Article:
Whisky Connoisseur

Arthur J A Bell

Whisky Alphabet


It's as easy as ABC….studying whisky that is. If you've got a lifetime, and a deep pocket. Of course, many of you dear readers out there in cyberspace, don't have to pay the obscene taxation levels we humble producers of the water of life are subjected to, by the wicked British taxman. So you don't need pockets as deep as ours!

I'm going to test you later on this alphabet, so you'll need to keep your mind as clear as a Highland burn, rushing down as the snows melt on the Cairngorms.

A is for age. A law passed by the British Parliament in 1915 prohibits the sale of any distillation of less than three years as Scotch whisky. To comply it has to be aged in oak wood, usually previously used for Bourbon, but also for sherry, in a bond warehouse with control by Customs and Excise. Whisky improves as it matures in years, and good malt is best between 10 and 20 years. It often declines as it goes above this age, but I have tasted superb Springbank that has matured in cask since the 1960's.

B is for Bond. This is the warehouse where the whisky matures, and tax is paid as it leaves the bond. No distiller or broker can take his whisky out of here except with the full knowledge of the Exciseman.

C is for cask. The oak barrel used to mature the whisky is usually American in origin, or alternately, Spanish. Sherry wood offers a mellowness that is particularly favoured by Macallan who use casks that have previously stored Oloroso. Glenmorangie of Tain in Easter Ross have had some success with using old port casks. A cask (called a butt) holds some 500 litres, but the longer it ages, the more the spirit evaporates, giving the angels their share.

D is for dram. This is the term indicating a measure of whisky most used in many parts of Scotland. Professor Daiches believes it derived from the Greek drachma indicating one eighth of an ounce in apothecary's measurements. It has been in general use for over 3 centuries, and although it has no clearly defined amount, it is most usually thought to be the traditional quarter of a gill.

E is for Edradour. Set in the southern Highlands at Pitlochry in Perthshire, is Scotland's smallest distillery, Edradour. Established on a farm in 1825, this tiny producer has only three working staff, and its flavoursome and aromatic product is consequently not widely found. If you discover it, you are in luck as it is of a very high quality.

F is for fillings. When whisky is newly produced much of it is taken by the blenders and put in their own casks to be stored. Later it used by that blender when he decides it is ready to mix with other malts and grain whisky to give the distinctive characteristics he wants for his blend. This new whisky is known as "fillings".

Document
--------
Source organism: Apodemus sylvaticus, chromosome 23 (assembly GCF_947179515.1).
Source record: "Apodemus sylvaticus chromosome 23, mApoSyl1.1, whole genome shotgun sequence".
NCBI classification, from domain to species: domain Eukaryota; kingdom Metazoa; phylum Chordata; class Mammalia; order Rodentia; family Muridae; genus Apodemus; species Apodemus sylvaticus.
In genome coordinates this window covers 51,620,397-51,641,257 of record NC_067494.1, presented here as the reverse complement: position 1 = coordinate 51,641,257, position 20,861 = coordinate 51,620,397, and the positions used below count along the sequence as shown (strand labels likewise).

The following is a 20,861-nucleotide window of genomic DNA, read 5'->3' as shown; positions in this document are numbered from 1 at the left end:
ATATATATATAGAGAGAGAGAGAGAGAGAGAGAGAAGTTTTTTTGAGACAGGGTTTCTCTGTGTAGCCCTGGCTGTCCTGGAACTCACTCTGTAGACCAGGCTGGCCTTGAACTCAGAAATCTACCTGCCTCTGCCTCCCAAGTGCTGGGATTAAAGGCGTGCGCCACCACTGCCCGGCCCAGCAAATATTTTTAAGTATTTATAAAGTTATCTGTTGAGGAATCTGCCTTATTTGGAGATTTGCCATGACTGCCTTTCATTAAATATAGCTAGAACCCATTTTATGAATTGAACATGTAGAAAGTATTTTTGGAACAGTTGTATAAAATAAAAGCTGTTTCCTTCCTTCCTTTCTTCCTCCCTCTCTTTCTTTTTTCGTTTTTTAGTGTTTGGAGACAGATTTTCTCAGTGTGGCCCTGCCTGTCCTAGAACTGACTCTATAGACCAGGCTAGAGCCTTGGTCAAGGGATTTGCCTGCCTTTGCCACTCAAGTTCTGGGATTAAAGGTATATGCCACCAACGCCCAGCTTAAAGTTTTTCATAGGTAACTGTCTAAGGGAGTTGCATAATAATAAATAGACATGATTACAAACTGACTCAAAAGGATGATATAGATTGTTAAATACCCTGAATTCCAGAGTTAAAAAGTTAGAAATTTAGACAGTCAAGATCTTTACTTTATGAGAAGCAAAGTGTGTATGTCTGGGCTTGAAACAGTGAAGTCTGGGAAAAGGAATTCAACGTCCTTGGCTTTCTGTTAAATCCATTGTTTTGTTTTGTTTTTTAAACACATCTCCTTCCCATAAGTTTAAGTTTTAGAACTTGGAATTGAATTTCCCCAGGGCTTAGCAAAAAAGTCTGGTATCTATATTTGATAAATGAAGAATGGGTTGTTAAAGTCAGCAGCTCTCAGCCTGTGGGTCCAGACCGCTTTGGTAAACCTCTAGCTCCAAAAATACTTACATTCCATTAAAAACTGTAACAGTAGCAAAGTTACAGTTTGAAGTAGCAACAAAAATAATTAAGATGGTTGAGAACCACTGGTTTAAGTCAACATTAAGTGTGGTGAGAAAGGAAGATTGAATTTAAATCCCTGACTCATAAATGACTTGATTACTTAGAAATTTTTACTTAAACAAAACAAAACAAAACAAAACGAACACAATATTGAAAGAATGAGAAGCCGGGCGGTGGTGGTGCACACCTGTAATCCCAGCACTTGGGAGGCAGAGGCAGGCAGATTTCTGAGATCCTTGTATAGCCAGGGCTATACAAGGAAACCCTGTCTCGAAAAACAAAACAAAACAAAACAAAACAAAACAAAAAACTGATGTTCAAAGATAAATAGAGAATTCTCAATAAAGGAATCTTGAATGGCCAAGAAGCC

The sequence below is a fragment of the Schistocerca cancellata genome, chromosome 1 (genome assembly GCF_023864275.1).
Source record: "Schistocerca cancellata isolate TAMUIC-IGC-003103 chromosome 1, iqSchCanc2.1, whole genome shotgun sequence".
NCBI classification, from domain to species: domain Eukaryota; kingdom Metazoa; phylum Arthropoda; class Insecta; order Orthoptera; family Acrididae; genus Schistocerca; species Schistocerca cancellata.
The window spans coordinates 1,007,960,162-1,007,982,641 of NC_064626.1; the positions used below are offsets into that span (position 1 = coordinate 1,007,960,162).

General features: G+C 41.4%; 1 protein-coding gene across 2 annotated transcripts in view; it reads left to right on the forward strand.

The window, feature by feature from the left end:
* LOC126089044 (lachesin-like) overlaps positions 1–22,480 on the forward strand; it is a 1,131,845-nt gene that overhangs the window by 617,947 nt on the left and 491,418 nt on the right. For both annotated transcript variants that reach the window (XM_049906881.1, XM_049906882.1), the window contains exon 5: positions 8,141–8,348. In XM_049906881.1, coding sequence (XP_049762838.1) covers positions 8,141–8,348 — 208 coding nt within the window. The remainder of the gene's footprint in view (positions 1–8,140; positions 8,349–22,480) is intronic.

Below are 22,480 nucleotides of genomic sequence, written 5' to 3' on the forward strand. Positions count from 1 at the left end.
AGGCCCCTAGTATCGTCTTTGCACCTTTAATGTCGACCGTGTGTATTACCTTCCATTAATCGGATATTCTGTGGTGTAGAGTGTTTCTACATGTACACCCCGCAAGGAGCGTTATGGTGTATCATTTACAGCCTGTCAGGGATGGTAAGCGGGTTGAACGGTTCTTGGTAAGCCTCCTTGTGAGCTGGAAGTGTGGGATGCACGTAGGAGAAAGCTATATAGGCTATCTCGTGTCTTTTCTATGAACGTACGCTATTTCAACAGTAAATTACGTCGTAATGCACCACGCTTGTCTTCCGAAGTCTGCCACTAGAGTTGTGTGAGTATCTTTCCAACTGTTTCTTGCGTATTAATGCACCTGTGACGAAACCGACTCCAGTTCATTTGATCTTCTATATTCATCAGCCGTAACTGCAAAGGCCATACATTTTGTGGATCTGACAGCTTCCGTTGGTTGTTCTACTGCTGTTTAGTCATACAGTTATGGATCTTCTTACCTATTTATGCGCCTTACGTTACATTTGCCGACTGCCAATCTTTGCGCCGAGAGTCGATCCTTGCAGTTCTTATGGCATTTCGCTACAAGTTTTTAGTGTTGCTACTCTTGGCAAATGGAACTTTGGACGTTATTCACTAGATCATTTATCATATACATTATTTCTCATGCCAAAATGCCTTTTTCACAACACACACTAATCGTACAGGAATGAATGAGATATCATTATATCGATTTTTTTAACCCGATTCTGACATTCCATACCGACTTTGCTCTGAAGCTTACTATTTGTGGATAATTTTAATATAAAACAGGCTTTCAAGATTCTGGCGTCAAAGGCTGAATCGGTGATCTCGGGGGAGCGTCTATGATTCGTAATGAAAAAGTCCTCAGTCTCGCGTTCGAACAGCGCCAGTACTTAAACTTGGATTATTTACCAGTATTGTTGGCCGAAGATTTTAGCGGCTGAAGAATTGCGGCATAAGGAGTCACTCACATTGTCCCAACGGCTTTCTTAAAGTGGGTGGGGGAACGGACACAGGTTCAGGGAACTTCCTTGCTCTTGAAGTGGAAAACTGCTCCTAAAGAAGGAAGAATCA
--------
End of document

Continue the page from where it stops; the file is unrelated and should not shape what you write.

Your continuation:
G is for Glenlivet. Although only one whisky is allowed to call itself "The Glenlivet", this bleak Banffshire glen stretches for over 14 miles, and in its wide breadth there are many distilleries. Two hundred years ago there were well over 200, producing illegally, and the quality of the water flowing off the granite of the mountains, and through peat, has much to do with its fame.

H is for Highland. Scotch whisky is defined as being produced in four areas. Lowland, Island, Campbeltown and Highland, of which the latter is by far the biggest. Speyside is part of the Highlands but deserves a category of its own. Highland whiskies vary enormously from Poulteney of Wick to Tullybardine in the South of Perthshire, Glenury Royal in Kincardine on the East Coast to Ben Nevis in the far west. It is impossible to categorise them in flavour bouquet or body as they are so diverse.

I is for Islay. The island whisky capital of the world. Here, off the west coast, not far from Northern Ireland, there are currently seven working distilleries. Ardbeg, recently re-opened, Bowmore, Bunnahabhain, Bruichladdich, Caol Ila, Lagavulin and Laphroaig. Port Ellen distilled up to 1983, although it still produces malt for the others. Islay malts are distinctively peaty and smoky, but each has its own characteristics.

J is for Jura. This long island whose name means in Norse "Island of the deer", is home to a distillery which can trace its roots back to the 17th Century. The dark peaty water for the stills falls from a loch for over 1000 feet to the distillery in the island's only village. A surprisingly light colour, it is not as peated as an Islay malt, but you can detects seaside saltiness traces after the initial sweetness.

K is for Kiln. In the mid 18th century the pagoda shaped distinctive roofs of whisky kilns began to appear. In these buildings the green malted barley is dried, still over peat which adds flavour, and this stops further germination. After 36 - 40 hours or so the dried malt is taken to be ground (grist), before mashing, or mixing with hot water to continue the process.

L is for Lowland. For over 350 years this has been the defined name for whiskies produced south of the Highland fault line. Few distilleries are active today, but their light soft characteristics are essential in blending. Glenkinchie from the great barley producing area of East Lothian is the most widely available single malt from the Lowlands. You would find this attractively light straw coloured, sweetish, with a fine floral nose.

Well, dear reader, I am being summoned from my keyboard by "She who must be obeyed", but the second half of the whisky alphabet can be found at Whisky Alphabet M to Z.

Here in the little ancient burgh of Biggar, which we call home, we are preparing to burn out the old year, and welcome the new, with our huge 20 ft high street bonfire. To the skirl of the pipes we'll see in the last year of the millennium with a glass in our hand and a lass on our arm. A dram good way to celebrate. May your New Year be full of joy.

Slainthe, Arthur.

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